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Critics’ Forum Report


On July 5th 2014, AICA and the Liverpool Biennial held a public forum at The Bluecoat, asking ‘How do critics work? Who do they write for?’ Chaired by independent curator Sacha Craddock, panel members included JJ Charlesworth (Art Review); Coline Milliard (Artnet), and Marjorie Allthorpe-Guyton (President, AICA UK). The discussion took its cues from the Biennial itself, as well as the special issue of the Brooklyn Rail from May 2014, titled ‘Art Crit Europe’, taking stock of art criticism. (See Sarah Kent’s contribution in our Comment section here.)

Here, Craddock and Allthorpe-Guyton below give their accounts of the lively event, which ‘touched a nerve.’ With a broad set of backgrounds and work, the panel discussion ranged from the practicalities of publishing and the pressures of earning a living as a critic, to the gradual ossification of the art-audience relationship, and the question if people even listen to, or need listen to, the critic.

Milliard called it the ‘best of times and worst of times for art writing;’ similarly, Charlesworth described what he called the ‘Obi Wan Kenobi trajectory,’ where critics, who were previously part of the ’empire’, ie institutionally accepted with a role and status within that system, are now ‘out in the desert.’ Charlesworth further claimed that it was the loss of the public sphere and the public’s losing interest in contemporary art that was a central, undiscussed issue. Despite these views, the attendance and activity of the event attested to the interest, liveliness, and need for public critical discussion.


Sacha Craddock

The panel discussion aimed to cover a wide range of issues in a bid to introduce rather than answer a number of question about art writing today. It was probably a first to have a gathering of critics at the very beginning of a Biennale. In an attempt to address, at least open up, the range of issues and questions facing critics the panel discussed, seriously, the level of work needed to write about art in a time when everyone and everywhere can express an opinion. The notion of the art critic is perhaps eroded in this context.

The panel talked about what they chose to write about, whether in fact they were able choose what they write about. We got good explanations of a range of work; the isolated, hasty or ponderous, relations to editors, academic demand, the quick, the slow, the long and the short. Sarah Kent’s point about writers churning out endless material without time for reflection was touched on.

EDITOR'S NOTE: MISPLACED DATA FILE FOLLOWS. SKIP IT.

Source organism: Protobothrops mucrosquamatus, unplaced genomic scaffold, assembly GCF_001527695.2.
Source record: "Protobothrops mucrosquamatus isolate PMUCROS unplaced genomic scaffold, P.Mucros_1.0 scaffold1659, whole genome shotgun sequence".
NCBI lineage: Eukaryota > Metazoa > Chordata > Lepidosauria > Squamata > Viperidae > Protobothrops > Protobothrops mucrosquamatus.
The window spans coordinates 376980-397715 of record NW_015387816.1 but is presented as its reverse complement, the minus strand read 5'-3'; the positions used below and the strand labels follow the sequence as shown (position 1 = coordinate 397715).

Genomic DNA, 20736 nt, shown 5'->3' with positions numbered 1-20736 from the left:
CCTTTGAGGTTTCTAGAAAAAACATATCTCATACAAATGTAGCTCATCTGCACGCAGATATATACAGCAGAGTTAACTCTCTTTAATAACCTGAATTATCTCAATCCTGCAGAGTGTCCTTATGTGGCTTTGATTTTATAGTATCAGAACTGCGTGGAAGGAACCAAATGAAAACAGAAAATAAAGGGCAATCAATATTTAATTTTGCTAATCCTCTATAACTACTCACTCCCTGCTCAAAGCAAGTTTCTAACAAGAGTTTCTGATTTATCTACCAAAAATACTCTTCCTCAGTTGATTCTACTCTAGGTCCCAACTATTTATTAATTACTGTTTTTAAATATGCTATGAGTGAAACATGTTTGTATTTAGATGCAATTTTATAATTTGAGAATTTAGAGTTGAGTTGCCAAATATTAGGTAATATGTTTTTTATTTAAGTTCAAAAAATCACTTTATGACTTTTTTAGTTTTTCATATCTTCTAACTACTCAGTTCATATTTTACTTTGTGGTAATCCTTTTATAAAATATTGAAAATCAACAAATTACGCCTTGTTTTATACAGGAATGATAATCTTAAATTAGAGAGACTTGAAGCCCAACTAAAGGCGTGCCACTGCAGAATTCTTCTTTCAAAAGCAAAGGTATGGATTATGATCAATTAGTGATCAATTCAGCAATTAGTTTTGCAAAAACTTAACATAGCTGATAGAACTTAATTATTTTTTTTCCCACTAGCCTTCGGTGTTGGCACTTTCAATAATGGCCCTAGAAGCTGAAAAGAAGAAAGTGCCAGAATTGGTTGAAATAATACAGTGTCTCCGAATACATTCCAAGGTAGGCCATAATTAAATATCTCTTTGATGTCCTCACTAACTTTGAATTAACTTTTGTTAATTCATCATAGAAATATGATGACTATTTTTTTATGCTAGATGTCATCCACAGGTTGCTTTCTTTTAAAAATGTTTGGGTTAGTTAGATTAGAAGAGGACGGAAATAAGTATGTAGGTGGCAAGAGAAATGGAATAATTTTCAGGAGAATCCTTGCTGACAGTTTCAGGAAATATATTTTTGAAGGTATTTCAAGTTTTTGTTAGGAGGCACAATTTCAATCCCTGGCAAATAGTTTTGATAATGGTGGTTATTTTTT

What Allthorpe-Guyton called the symbiotic relationship between making and doing, the verbalization of understanding was addressed. Ideas of accountability, justification for the art world, and the way in which words did seem, at a point, to make an artwork exist.

Then on to the relationship to the institution, the fact that a long time ago great writers would become the heads of museums, and still do in Spain. This led on to questions of independence of thought, the market, art fairs, the change in the role of the gallery exhibition, the relationship to private money and the undermining of the public gallery.

There is no underground, anyway, and so the last question, to the panel, on who they imagine they write for proved fascinating. Who is listening, anyway, how various is the audience, and do art writers try to help artists?


Marjorie Allthorpe-Guyton

We touched a nerve; people were quick to respond:

To the view that lassoing group shows with a provoking title shows a lack of confidence in the works, works that are often quite disparate . And can detract wildly from them. The Biennial’s title, ‘A Needle Walks into a Haystack’ triggered cartoony images, and the song by Motown’s The Velvelettes.

To the academisation of making, of art and exhibitions, and of the art school, which has burdened the work with a literary and literal carapace. Whose place is it to claim the space of language to reflect on art, to make judgement on quality and give value? Is independent criticism possible when the marketing power of the institution seeks to manage critical response through the overwritten press release?

To the idea of critical writing as a creative practice which has a symbiotic relationship with making and of the independent critic with the compulsion of the artist who can reclaim the space of an eroded and weakened public realm.

To the fact that the emergence of a global and pervasive market was ‘at the expense of the cultural and political values that Europeans so painfully produced over the centuries’, according to Yanis Varonfakis, in his contribution to the Brooklyn Rail’s critcism issue.

To mourn for art the loss of the underground which ‘is no longer possible in cities which are so expensive that people cannot afford to be poor in them.’ (Nina Powers, Brooklyn Rail)

It was but the beginning of a long conversation…